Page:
House Democrats ask FBI to start criminal probe of Donald Trump’s call to Georgia official

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Two House Democrats urged the FBI on Monday to open a criminal investigation of President Trump’s phone call to Georgia’s secretary of state in which the president urged him to change the election results in the state.

Reps. Ted Lieu of California and Kathleen Rice of New York asked FBI Director Christopher Wray in a letter to start an “immediate” probe of Mr. Trump’s Saturday phone call to Georgia Secretary of State Brad Raffensperger. They said Mr. Trump “threatened and berated” the state official to find 11,780 votes to overturn his defeat in the state.

“As members of Congress and former prosecutors, we believe Donald Trump engaged in solicitation of, or conspiracy to commit, a number of election crimes,” the lawmakers wrote.

They cited sections of federal law which make it a crime for anyone who “knowingly and willfully deprives, defrauds, or attempts to deprive or defraud the residents of a State of a fair and impartially conducted election process, by … the procurement, casting, or tabulation of ballots that are known by the person to be materially false, fictitious, or fraudulent under the laws of the State in which the election is held.”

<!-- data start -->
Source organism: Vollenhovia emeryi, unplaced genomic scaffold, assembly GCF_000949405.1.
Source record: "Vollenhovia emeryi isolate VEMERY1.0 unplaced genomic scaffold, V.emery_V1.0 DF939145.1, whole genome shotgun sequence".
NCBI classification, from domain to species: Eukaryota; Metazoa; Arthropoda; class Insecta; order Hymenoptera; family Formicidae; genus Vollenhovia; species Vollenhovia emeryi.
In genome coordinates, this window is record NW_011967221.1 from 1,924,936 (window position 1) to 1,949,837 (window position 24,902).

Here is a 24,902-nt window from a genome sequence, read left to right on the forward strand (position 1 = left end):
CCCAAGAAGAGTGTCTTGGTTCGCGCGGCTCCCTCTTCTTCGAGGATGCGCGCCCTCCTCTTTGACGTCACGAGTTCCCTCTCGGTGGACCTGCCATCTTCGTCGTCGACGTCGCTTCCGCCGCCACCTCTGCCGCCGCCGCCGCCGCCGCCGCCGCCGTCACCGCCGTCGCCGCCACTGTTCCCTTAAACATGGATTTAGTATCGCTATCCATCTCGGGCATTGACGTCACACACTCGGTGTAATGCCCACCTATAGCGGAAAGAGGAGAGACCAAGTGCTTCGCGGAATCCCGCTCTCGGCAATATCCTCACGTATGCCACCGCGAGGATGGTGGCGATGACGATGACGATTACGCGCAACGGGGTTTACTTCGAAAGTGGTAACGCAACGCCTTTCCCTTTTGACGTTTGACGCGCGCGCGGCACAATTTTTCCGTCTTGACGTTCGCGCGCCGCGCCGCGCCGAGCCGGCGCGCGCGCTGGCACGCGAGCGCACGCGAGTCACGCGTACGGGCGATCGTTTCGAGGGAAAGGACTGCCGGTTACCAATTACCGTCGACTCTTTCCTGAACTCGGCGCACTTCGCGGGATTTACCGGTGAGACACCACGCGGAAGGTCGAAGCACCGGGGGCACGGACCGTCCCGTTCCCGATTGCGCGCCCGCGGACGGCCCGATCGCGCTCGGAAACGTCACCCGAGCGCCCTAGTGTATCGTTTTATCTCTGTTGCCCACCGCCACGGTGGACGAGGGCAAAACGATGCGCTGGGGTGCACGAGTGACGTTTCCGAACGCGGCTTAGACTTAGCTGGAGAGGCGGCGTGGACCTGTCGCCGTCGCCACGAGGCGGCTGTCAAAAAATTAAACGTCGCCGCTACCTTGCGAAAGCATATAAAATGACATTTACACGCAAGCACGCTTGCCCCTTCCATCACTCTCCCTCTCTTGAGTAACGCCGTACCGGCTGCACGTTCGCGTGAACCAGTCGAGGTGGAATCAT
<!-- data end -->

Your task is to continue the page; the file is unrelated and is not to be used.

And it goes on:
“In this case Mr. Trump, for purposes of a federal election, solicited Secretary of State Raffensperger to procure ballots that are known to be false by threatening him to ‘find 11,780 votes,’” they said.

They also cited an alleged violation of state election law. An audio recording of the one-hour phone call was leaked to the media on Sunday.

“The evidence of election fraud by Mr. Trump is now in broad daylight,” the lawmakers wrote to the FBI. “The prima facie elements of the above crimes have been met. Given the more than ample factual predicate, we are making a criminal referral to you to open an investigation into Mr. Trump. Thank you for your attention to this urgent request.”

Mr. Raffensperger said Monday that his office probably won’t investigate the call because he was personally involved in it. But he said a local district attorney might be interested in investigating.

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